David Moyes likened it to basketball and Michail Antonio to a marathon. Both West Ham’s manager and the scorer of their 90th-minute winning goal agreed Leeds are wonderfully entertaining but the league table shows Marcelo Bielsa’s side have failed to win any of their first six matches. Leeds turn games into frenetic, relentlessly end-to-end contests, but it seems their controls have jammed at top speed. A change of pace is surely called for; the best teams know when, and how, to slow things down but Bielsa’s look increasingly Kamikaze. “The way they play’s completely different,” said Antonio. “I’ve never run a marathon but that was the closest thing. Leeds go man to man and they’re tireless.” Less positively, they are also vulnerable risk takers. “It was like basketball,” said Moyes. “Not many teams in the world play football like Leeds.” Perhaps there is a reason why?
7) Timewasting part of the game for Clarets
Burnley gave Leicester as good as they got. Only once in the past year had scoring twice in a Premier League game not proved enough for them to win, but there was sufficient encouragement in the draw to make Josh Brownhill believe a first victory of the season is incoming against Norwich this Saturday. “It is going to be massive,” he said. “Both of us have not got a win this season and for us we are definitely hungry to get that win. We are at home where we have had some good performances.” Leicester fans got irate with Burnley’s tendency to go to ground to waste time as they twice led against Leicester but Brownhill defended the ploy. “I think it is part and parcel of football,” he said. “Whoever is winning, you are not going to want to speed things up. It is all about seeing the game out. We are going to calm the game down and try and take it at our pace. If it was the other way around perhaps they would do the same. We’ll do anything to get that win.”
8) Townsend enjoys advanced role at Everton
Andros Townsend could have been playing Champions League football but for a late intervention from Rafael Benítez. “I was surprised that such a good player and good professional was still available,” the Everton manager said. Turkish champions Besiktas were understood to have offered the 30-year-old a contract following his departure from Crystal Palace. A fourth goal in six starts for his new club rewarded another tireless display. Townsend explained: “I wasn’t coming here just to make up the numbers as a free agent. I know I have got a lot more left to give. The last few years I wasn’t playing in the final third as much, I was more box to box, tracking back and helping the defensive organisation of the team, but Rafa knew I could play higher and fortunately I have picked up where I left off under him in those few months at Newcastle. Long may it continue.”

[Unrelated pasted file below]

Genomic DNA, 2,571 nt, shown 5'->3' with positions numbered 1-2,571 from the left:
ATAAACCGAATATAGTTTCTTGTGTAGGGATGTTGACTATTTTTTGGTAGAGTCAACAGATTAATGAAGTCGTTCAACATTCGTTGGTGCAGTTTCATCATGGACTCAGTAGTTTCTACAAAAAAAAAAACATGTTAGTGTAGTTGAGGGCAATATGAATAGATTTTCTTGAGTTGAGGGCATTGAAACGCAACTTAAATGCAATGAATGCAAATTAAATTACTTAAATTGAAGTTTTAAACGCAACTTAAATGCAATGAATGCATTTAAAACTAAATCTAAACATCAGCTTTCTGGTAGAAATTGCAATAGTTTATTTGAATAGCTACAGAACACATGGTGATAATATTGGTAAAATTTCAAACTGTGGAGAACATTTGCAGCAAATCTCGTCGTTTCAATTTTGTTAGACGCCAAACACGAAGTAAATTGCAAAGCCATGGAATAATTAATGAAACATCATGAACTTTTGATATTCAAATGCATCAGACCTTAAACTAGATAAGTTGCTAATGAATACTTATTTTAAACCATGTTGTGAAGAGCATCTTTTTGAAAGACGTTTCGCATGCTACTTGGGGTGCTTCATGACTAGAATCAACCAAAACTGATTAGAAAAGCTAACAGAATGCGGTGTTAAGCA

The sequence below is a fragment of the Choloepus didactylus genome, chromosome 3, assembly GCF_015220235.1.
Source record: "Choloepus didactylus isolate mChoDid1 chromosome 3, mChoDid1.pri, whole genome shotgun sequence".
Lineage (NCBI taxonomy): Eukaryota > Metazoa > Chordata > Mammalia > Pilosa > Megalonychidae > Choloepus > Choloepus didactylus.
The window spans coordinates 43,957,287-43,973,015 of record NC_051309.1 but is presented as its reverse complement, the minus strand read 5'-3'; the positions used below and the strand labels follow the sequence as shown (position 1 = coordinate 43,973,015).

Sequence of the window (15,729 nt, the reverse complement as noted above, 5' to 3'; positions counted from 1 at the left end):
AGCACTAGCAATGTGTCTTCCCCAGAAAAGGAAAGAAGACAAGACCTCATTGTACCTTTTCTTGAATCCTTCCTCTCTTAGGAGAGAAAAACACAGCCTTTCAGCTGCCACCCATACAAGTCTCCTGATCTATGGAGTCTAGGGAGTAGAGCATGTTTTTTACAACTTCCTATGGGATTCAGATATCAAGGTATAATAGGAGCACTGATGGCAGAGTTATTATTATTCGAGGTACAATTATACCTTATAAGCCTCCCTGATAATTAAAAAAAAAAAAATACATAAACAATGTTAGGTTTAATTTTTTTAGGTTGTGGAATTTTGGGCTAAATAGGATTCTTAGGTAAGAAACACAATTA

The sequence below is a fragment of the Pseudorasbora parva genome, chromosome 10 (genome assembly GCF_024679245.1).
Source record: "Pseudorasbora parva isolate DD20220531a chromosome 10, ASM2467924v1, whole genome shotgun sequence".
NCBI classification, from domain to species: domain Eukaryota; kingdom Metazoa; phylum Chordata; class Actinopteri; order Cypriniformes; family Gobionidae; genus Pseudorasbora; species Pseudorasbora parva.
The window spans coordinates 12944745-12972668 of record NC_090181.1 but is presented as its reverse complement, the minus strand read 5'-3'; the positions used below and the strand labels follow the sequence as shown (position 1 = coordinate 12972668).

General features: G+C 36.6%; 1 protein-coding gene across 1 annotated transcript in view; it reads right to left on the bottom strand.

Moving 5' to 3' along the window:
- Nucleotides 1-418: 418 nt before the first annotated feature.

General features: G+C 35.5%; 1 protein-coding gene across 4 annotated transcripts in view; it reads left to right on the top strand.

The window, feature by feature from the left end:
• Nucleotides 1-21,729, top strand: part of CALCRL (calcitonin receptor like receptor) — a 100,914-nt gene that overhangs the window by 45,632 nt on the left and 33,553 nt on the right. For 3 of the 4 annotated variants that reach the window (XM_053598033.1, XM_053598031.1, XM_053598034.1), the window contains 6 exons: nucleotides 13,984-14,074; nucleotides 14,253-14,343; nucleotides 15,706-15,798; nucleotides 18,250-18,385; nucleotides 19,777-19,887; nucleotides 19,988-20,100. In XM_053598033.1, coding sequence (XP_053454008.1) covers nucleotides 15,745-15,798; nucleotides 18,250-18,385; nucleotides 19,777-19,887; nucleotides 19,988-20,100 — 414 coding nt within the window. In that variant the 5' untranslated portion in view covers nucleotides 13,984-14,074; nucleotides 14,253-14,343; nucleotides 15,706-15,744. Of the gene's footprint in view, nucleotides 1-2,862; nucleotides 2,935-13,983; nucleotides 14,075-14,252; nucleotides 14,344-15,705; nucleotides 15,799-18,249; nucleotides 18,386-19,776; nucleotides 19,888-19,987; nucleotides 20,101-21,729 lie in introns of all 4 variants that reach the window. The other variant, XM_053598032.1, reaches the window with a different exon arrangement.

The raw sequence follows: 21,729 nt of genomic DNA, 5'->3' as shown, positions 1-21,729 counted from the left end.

9) Saints need to change of plan
Where do Southampton go from here? A defeat at home to Wolves that extended their winless run to six matches prompted some familiar questions after a summer of change. Che Adams and Adam Armstrong, who scored on debut, were selfless but never tested José Sá and Ralph Hasenhüttl turned to Shane Long, who failed to break into the Bournemouth team on loan in the Championship last season, off the bench late on in a bid to breach the Wolves back line. The Chelsea loanee Armando Broja was also introduced in the second half. The Saints have failed to score in their past three matches and face a daunting trip to Chelsea next. “It’s not new that strikers coming to us need a bit of time to adapt to the Premier League,” Hasenhüttl said. “But it’s not only strikers, we also have No 10s coming in good situations to score. We have to do something more.”
10) Four better than five for Newcastle
Steve Bruce trying to talk Newcastle fans around sounds less like a manager pleading his case than a man dictating his own obituary. When he says his team have done OK, he’s right – they should have hung on against Watford, might have taken something from Manchester United, could have beaten Leeds and should have seen off Southampton … except they didn’t, so sit fourth-bottom with just three points. At Vicarage Road Bruce made a change that might end up being extremely significant, switching from a back five to a four. This seemed to suit his team better – Isaac Hayden did well patrolling the area in front of the defence, and the knowledge that he was there allowed Joe Willock and Sean Longstaff to go forward with confidence. This gave crucial impetus to a team who struggle to score, and if Bruce really wants to convince the jury, he’d do well to step back and let things settle.